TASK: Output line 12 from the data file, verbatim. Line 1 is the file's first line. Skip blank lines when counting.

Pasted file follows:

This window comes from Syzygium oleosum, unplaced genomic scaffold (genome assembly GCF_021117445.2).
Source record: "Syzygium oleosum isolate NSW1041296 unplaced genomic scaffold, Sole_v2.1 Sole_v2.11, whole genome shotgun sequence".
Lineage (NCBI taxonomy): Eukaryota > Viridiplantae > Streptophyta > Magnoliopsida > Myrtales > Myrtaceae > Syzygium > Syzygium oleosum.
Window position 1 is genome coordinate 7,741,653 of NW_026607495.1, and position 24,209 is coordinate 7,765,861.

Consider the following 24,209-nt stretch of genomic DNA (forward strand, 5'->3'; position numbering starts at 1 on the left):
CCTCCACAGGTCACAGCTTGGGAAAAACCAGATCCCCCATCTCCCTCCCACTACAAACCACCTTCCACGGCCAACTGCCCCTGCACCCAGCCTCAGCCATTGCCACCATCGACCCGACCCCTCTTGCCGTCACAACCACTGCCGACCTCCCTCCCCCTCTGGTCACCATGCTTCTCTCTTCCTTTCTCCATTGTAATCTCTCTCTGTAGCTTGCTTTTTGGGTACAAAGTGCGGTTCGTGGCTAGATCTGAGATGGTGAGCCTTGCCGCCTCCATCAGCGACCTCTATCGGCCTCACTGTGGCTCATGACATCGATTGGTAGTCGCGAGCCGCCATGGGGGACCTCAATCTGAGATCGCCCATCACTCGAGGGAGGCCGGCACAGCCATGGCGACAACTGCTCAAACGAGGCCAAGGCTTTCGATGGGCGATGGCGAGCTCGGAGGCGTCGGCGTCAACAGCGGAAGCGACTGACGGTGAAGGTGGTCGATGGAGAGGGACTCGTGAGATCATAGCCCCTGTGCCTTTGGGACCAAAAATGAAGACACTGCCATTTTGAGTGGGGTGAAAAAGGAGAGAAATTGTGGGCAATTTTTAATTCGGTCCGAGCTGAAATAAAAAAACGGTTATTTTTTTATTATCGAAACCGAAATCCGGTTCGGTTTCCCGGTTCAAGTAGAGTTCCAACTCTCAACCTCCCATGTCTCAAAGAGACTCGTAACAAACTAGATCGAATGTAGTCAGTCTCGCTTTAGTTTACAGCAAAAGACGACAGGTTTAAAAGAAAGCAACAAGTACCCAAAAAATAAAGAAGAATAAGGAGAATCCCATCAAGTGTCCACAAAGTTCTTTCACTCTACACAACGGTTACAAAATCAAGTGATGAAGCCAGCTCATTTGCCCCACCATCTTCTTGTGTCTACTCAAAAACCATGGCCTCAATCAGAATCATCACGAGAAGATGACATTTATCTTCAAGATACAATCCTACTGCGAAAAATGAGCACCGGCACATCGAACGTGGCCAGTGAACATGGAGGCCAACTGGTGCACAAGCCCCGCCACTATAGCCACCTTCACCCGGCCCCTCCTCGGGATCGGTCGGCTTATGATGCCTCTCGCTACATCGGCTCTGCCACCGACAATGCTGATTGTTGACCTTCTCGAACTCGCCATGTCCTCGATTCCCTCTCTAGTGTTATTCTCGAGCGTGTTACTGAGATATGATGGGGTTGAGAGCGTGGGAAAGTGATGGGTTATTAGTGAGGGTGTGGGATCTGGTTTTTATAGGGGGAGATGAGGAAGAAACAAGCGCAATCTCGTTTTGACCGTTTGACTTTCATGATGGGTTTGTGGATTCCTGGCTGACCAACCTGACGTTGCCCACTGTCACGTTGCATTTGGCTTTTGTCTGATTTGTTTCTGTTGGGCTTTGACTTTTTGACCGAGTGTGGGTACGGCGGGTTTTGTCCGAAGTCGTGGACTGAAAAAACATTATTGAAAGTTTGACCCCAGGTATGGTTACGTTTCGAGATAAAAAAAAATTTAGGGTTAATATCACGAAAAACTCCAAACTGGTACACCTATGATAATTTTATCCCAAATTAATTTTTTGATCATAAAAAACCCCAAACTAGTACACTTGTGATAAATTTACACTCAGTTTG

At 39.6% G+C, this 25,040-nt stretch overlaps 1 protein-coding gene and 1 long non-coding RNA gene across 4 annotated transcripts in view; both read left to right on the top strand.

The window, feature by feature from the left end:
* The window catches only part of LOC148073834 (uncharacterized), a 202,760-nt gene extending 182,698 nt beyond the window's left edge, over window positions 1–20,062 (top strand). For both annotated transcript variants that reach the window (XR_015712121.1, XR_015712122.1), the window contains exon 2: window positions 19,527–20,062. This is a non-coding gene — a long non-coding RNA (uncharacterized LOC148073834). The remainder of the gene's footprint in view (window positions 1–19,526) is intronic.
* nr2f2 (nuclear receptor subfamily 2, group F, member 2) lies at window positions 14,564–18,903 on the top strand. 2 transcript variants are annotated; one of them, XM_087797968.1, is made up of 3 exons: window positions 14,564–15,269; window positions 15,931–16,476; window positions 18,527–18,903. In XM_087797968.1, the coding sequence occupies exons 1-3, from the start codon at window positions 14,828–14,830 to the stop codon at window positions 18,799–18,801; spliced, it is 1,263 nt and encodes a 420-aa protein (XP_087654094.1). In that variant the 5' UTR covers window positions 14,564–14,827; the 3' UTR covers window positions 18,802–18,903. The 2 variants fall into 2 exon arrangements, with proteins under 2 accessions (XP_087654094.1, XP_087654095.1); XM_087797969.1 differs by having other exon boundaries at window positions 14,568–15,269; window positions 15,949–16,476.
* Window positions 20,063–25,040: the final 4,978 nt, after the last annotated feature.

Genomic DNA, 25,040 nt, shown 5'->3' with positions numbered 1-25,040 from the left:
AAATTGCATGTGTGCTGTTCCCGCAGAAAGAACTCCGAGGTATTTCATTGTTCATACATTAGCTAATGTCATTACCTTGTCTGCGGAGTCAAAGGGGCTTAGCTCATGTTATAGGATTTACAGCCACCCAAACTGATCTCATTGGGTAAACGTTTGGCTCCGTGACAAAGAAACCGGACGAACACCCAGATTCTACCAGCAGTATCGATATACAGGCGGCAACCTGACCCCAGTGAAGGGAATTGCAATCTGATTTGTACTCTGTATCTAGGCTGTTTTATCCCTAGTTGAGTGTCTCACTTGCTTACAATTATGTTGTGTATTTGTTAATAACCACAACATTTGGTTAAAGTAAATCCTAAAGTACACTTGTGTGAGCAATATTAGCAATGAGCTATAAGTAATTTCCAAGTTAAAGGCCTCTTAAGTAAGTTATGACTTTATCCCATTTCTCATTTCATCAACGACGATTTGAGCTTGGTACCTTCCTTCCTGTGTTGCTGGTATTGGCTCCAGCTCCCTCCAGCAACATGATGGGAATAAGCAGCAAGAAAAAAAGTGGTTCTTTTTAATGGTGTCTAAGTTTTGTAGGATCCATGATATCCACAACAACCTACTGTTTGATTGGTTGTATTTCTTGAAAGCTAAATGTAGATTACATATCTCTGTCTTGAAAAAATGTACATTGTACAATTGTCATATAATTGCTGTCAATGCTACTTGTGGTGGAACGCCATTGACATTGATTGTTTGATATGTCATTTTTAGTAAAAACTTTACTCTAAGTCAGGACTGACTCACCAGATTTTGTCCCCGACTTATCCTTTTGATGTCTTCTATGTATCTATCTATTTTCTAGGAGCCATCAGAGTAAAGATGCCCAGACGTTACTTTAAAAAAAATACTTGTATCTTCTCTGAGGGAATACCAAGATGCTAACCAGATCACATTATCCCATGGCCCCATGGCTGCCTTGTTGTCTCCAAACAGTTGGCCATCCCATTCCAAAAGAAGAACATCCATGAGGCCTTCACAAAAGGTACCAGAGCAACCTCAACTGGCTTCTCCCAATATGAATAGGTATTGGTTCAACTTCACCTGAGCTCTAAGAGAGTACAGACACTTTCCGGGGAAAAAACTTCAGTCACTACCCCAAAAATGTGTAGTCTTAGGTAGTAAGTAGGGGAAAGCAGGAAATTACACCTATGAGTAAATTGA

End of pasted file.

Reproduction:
Genomic DNA, 25,040 nt, shown 5'->3' with positions numbered 1-25,040 from the left: